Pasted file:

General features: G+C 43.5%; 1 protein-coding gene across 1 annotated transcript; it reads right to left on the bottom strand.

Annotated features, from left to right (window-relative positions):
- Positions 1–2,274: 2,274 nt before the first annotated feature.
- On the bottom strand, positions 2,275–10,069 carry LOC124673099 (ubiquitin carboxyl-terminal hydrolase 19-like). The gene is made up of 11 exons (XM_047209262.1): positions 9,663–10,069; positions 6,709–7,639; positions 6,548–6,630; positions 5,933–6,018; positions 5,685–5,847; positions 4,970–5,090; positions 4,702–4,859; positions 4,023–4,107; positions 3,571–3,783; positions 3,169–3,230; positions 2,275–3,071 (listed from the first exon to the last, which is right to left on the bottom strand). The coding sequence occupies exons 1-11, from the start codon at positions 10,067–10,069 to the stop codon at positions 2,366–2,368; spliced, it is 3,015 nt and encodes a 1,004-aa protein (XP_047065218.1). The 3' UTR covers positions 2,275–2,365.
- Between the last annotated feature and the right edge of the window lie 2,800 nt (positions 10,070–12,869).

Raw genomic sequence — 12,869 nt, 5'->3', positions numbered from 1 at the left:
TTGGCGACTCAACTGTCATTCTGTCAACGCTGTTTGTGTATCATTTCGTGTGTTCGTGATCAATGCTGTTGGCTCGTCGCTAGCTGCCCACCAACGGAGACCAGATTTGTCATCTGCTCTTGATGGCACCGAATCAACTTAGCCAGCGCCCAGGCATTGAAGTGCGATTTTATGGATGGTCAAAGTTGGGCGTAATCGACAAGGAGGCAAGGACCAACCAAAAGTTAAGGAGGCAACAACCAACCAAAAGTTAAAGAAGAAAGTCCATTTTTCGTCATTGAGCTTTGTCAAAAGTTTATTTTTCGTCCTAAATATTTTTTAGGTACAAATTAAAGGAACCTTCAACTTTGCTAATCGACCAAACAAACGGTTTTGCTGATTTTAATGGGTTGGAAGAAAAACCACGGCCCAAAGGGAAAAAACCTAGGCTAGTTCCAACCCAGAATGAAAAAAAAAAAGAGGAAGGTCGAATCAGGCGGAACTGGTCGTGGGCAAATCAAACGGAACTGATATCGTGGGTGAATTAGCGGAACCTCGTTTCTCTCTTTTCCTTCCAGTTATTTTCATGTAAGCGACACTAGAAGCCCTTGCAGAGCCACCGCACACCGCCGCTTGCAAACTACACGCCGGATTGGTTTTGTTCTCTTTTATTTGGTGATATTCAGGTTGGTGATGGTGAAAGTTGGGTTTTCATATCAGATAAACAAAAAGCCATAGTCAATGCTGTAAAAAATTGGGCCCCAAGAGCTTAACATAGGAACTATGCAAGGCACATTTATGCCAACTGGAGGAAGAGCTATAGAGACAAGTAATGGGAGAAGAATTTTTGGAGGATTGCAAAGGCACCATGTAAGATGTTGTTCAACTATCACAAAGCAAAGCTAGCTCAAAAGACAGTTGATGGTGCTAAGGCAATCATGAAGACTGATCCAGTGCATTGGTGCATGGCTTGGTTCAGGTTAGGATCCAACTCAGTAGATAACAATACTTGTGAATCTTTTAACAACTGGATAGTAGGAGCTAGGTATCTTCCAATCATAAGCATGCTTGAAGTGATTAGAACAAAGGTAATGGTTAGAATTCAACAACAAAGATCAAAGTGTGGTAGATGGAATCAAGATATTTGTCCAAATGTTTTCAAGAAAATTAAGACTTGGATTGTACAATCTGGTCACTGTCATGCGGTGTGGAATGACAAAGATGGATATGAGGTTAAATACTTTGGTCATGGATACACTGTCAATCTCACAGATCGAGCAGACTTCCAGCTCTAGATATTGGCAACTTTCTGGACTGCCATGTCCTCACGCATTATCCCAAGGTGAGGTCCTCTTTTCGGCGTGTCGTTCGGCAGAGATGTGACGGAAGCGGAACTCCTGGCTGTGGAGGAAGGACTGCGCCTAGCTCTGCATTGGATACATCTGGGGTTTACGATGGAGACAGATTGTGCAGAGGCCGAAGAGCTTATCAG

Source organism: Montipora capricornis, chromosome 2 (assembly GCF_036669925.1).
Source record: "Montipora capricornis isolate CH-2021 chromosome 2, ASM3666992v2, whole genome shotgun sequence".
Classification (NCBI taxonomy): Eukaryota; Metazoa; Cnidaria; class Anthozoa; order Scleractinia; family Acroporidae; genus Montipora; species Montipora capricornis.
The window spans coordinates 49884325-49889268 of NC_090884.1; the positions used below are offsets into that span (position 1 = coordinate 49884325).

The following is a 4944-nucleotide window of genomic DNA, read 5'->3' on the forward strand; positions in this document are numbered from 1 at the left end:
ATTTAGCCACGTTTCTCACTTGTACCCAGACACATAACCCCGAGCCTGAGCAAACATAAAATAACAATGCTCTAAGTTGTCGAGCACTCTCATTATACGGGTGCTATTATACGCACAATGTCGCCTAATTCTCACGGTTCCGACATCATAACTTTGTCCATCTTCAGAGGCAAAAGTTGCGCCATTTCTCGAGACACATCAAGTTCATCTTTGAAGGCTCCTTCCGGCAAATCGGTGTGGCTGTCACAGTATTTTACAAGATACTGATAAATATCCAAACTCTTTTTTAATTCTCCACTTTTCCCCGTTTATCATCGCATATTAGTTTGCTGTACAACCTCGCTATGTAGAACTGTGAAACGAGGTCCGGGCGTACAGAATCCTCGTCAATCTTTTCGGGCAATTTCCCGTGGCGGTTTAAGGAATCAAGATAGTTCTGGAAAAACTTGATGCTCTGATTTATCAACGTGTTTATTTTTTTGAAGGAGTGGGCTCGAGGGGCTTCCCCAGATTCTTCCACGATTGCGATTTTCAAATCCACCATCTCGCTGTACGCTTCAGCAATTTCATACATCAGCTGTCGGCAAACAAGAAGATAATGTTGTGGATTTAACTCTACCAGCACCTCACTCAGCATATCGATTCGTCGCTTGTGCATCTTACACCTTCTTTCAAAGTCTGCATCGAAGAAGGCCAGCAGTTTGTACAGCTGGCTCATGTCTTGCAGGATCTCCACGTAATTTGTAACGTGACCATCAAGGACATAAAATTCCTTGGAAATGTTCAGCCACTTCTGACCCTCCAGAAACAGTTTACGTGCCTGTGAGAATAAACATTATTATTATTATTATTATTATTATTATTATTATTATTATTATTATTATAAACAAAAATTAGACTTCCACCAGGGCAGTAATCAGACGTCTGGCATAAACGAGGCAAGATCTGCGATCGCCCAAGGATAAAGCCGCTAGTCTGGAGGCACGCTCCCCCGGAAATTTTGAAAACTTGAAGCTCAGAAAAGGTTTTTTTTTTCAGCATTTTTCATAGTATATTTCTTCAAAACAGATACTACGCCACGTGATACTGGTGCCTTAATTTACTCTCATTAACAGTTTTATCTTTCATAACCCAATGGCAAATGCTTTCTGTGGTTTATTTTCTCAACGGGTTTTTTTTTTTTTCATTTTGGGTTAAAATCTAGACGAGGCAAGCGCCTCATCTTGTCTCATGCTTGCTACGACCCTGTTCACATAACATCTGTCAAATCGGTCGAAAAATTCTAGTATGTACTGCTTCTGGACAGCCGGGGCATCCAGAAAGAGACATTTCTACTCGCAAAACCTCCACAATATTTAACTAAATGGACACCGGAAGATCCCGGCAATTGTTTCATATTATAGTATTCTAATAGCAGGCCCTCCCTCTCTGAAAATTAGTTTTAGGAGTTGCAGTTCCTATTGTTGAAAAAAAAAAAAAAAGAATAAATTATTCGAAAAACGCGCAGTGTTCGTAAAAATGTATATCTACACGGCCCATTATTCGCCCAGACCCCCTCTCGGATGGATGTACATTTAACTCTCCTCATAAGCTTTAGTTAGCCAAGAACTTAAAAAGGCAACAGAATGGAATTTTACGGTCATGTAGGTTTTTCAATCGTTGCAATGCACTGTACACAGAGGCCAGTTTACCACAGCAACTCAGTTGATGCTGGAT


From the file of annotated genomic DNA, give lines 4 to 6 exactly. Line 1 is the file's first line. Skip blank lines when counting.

- On the bottom strand, positions 2,275–10,069 carry LOC124673099 (ubiquitin carboxyl-terminal hydrolase 19-like). The gene is made up of 11 exons (XM_047209262.1): positions 9,663–10,069; positions 6,709–7,639; positions 6,548–6,630; positions 5,933–6,018; positions 5,685–5,847; positions 4,970–5,090; positions 4,702–4,859; positions 4,023–4,107; positions 3,571–3,783; positions 3,169–3,230; positions 2,275–3,071 (listed from the first exon to the last, which is right to left on the bottom strand). The coding sequence occupies exons 1-11, from the start codon at positions 10,067–10,069 to the stop codon at positions 2,366–2,368; spliced, it is 3,015 nt and encodes a 1,004-aa protein (XP_047065218.1). The 3' UTR covers positions 2,275–2,365.
- Between the last annotated feature and the right edge of the window lie 2,800 nt (positions 10,070–12,869).

Raw genomic sequence — 12,869 nt, 5'->3', positions numbered from 1 at the left: